Gary Wilson, in his Jan. 18 letter, complained that his red-light camera ticket was only reviewed “for a nano-second” before his appeal was denied.
“Adjudication is the legal process by which an arbiter or judge reviews evidence and argumentation, including legal reasoning set forth by opposing parties or litigants to come to a decision which determines rights and obligations between the parties involved.” — Wikipedia
I went to the dentist at Harrison and Oak Park Ave., parking in the village lot behind the bank. I put quarters in the meter and when I returned, a parking attendant was writing a ticket, even though there was time left on the meter. She had looked at the wrong meter. She said, “Too late. Appeal the ticket to the village, and they will cancel it.”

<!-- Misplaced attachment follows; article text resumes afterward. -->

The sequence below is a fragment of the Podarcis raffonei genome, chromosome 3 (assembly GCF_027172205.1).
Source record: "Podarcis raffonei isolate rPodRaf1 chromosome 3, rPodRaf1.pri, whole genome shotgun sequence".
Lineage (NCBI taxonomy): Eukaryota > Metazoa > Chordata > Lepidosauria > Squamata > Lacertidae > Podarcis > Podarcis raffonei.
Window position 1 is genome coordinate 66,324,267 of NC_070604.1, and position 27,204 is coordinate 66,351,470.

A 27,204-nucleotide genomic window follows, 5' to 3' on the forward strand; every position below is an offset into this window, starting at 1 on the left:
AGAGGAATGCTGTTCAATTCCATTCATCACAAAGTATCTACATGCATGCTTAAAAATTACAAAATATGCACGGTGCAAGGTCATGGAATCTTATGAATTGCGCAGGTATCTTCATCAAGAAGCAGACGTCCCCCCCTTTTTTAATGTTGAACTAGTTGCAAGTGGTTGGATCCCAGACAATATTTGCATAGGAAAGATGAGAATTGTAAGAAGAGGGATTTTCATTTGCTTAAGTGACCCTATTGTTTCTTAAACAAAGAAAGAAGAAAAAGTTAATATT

The village turned down the appeal. I re-appealed the ticket to the Adjudication judge in a long comprehensive written explanation. This was denied.
I went to the Adjudication office and demanded an explanation: “We always find for the village.”
I stood there in silence and stared at the woman for a minute and she looked exasperated and stared back and then said, “I’ll write that you brought additional information” and wrote the thing off.
I had trouble graduating from Roosevelt University. Although I majored in English, they said I needed a literature course to graduate. I said, “I’m not leaving this office until I graduate,” and then I was graduated.
Stand and stare.
My advice: Refuse to leave without a favorable decision. Worked for me.
J Roy Burton